In Slovakia, the transfer tax on a transaction is from 4-20% of the price or valuation of the property, discouraging registration of land transactions.484
Hungary’s land registration system is fundamentally sound. However, it has faced challenges during computerization and digital modernization of the system and due to the vast increase in the number of new parcels through the Land Compensation program. The average lag time between possession of land and issuance of titles was about 18 months at one point.485
In Poland the registration system is fundamentally sound, but extremely slow.486 This has probably contributed to an estimated 30-40% of land in Poland being unregistered, though unregistered rights remain valid. At this point, registration is “sporadic”; when a transaction involving unregistered land begins, the notary must apply to open a registration volume on the plot. Even this sporadic registration is slow and subject to much complaint. Delays range from a few months in the countryside to as much as two years in Warsaw. A judge must make the entries, the land and mortgage registers are kept by approximately 300 different district courts, and the system is seriously under-funded and understaffed. Legal registration of previously unregistered land involves examination of notarial documents, documents held by the rights-claimant, and materials kept in the separate offices of the land and building register. Registration in Poland is not prohibitively expensive, but the fees do not go back into the registry system.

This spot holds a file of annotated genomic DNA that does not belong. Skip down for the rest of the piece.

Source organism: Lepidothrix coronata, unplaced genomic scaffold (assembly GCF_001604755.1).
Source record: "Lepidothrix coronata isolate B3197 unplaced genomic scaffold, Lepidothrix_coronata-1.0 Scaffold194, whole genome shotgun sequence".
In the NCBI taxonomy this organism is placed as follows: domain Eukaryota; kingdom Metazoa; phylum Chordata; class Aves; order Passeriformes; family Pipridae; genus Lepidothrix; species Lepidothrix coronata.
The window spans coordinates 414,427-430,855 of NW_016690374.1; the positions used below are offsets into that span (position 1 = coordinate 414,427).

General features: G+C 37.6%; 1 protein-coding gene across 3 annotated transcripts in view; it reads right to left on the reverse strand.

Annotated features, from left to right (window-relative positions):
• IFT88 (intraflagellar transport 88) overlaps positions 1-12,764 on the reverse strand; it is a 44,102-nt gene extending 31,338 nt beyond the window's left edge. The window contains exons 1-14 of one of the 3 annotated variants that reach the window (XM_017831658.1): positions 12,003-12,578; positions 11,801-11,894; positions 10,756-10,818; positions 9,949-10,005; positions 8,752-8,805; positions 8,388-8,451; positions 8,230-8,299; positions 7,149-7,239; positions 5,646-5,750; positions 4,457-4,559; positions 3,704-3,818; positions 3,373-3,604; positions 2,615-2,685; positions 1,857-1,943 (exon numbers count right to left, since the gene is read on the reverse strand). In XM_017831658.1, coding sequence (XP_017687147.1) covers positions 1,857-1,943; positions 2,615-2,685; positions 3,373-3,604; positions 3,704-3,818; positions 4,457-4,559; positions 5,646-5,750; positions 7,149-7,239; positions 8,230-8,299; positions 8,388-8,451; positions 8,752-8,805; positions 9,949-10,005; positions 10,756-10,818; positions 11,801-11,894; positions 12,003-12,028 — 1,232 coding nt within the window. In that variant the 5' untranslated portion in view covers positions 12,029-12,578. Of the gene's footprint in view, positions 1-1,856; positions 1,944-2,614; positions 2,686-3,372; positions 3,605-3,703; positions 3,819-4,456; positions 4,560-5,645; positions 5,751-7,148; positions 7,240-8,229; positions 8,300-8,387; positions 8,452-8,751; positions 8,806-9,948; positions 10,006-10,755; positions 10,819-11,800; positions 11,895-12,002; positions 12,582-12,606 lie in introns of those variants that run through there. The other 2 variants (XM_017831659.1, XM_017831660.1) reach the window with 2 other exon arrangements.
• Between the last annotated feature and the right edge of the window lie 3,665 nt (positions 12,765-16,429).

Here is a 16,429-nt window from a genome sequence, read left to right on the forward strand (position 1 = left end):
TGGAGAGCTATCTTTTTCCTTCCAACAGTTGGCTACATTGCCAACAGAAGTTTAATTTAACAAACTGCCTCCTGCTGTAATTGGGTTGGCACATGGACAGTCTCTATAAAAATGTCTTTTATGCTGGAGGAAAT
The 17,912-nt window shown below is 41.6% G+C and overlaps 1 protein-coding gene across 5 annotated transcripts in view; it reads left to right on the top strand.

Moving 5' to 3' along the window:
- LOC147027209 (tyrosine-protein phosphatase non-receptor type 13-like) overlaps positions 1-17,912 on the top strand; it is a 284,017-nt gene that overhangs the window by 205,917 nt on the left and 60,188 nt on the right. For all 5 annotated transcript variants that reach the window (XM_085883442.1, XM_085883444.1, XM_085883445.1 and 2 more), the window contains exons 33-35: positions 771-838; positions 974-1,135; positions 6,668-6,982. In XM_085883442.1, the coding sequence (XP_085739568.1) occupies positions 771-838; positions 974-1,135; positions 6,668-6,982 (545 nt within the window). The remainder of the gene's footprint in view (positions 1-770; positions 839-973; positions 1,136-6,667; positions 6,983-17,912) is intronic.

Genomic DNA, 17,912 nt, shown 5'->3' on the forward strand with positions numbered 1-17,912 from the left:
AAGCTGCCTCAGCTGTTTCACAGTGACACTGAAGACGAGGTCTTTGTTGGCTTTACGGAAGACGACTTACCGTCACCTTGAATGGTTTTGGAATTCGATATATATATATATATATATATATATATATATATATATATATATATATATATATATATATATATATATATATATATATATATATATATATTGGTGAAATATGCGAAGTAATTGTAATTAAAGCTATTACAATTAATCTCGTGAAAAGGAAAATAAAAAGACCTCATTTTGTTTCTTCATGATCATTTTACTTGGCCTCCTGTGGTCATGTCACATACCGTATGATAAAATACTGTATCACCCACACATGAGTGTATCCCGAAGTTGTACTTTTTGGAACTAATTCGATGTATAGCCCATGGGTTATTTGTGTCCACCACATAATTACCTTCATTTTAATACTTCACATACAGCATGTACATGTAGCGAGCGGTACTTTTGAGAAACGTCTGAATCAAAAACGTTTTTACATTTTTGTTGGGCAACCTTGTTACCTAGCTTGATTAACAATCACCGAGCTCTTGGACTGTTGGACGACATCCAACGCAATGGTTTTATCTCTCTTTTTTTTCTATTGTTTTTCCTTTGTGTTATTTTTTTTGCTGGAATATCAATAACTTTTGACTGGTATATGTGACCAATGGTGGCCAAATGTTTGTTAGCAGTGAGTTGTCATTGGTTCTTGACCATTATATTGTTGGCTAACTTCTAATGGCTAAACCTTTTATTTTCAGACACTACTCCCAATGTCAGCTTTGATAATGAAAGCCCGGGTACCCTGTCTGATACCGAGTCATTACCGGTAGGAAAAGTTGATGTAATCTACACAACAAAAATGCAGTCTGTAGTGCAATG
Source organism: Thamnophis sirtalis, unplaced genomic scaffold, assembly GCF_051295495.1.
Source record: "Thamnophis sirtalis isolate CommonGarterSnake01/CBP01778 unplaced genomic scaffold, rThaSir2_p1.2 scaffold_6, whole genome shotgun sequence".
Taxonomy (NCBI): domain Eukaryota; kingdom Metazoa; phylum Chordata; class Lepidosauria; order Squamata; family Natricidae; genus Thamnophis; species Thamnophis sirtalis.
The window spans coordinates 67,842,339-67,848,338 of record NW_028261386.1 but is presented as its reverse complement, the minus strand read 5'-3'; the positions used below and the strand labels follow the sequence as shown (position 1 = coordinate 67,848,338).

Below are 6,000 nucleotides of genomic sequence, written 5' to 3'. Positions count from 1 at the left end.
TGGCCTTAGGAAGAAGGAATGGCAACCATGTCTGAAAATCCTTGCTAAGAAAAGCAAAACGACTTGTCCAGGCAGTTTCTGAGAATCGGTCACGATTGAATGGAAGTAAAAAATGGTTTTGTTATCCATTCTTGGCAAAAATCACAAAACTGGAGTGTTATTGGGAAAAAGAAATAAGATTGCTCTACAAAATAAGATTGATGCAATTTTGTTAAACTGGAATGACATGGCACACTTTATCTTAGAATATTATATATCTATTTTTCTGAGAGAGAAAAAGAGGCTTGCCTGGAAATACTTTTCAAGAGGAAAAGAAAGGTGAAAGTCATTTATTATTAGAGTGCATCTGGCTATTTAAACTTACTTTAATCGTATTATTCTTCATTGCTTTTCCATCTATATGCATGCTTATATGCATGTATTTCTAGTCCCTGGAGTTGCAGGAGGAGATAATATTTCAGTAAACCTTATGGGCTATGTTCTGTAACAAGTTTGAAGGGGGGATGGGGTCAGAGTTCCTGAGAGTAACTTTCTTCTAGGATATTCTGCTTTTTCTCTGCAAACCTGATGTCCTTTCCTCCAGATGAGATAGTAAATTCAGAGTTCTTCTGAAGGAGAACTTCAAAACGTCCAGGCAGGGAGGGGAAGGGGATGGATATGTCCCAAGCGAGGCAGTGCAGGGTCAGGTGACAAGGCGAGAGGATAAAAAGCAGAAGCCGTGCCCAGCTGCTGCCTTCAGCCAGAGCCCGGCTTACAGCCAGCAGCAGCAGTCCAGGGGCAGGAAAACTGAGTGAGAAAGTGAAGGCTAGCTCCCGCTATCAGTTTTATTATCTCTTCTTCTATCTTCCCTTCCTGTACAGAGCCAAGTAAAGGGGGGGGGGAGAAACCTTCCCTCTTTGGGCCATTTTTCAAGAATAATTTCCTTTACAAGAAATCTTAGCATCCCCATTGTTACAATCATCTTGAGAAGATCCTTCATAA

In Romania, the land book system is, in theory, supposed to provide conclusive evidence of ownership and other registered rights. However, the description of the land book in the law raises the possibility that the rights inscribed in the land book can be annulled in the future by court judgment. In addition, some rights, such as successions and rights obtained through court judgment, are enforceable even if not inscribed in the land book. These exceptions make it difficult for third parties to rely on the land book, since inscripted rights can be overturned, or non-inscripted rights may be enforceable.487